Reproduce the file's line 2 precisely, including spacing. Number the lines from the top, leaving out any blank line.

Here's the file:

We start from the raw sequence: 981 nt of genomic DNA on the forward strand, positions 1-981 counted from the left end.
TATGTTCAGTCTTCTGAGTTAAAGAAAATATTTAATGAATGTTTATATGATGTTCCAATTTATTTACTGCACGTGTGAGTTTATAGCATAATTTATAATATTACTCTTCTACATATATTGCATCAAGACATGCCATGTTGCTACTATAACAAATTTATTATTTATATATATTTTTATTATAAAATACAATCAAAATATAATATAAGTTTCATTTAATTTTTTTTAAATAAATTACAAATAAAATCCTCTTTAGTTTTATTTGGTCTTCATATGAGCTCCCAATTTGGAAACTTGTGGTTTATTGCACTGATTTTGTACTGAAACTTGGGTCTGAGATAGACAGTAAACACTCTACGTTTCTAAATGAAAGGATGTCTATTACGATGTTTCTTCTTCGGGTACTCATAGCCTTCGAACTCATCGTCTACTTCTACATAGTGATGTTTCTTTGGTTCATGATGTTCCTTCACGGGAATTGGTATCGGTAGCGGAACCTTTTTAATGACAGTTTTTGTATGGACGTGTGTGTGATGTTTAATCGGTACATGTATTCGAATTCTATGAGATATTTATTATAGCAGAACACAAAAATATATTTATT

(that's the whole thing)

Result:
TATGTTCAGTCTTCTGAGTTAAAGAAAATATTTAATGAATGTTTATATGATGTTCCAATTTATTTACTGCACGTGTGAGTTTATAGCATAATTTATAATATTACTCTTCTACATATATTGCATCAAGACATGCCATGTTGCTACTATAACAAATTTATTATTTATATATATTTTTATTATAAAATACAATCAAAATATAATATAAGTTTCATTTAATTTTTTTTAAATAAATTACAAATAAAATCCTCTTTAGTTTTATTTGGTCTTCATATGAGCTCCCAATTTGGAAACTTGTGGTTTATTGCACTGATTTTGTACTGAAACTTGGGTCTGAGATAGACAGTAAACACTCTACGTTTCTAAATGAAAGGATGTCTATTACGATGTTTCTTCTTCGGGTACTCATAGCCTTCGAACTCATCGTCTACTTCTACATAGTGATGTTTCTTTGGTTCATGATGTTCCTTCACGGGAATTGGTATCGGTAGCGGAACCTTTTTAATGACAGTTTTTGTATGGACGTGTGTGTGATGTTTAATCGGTACATGTATTCGAATTCTATGAGATATTTATTATAGCAGAACACAAAAATATATTTATT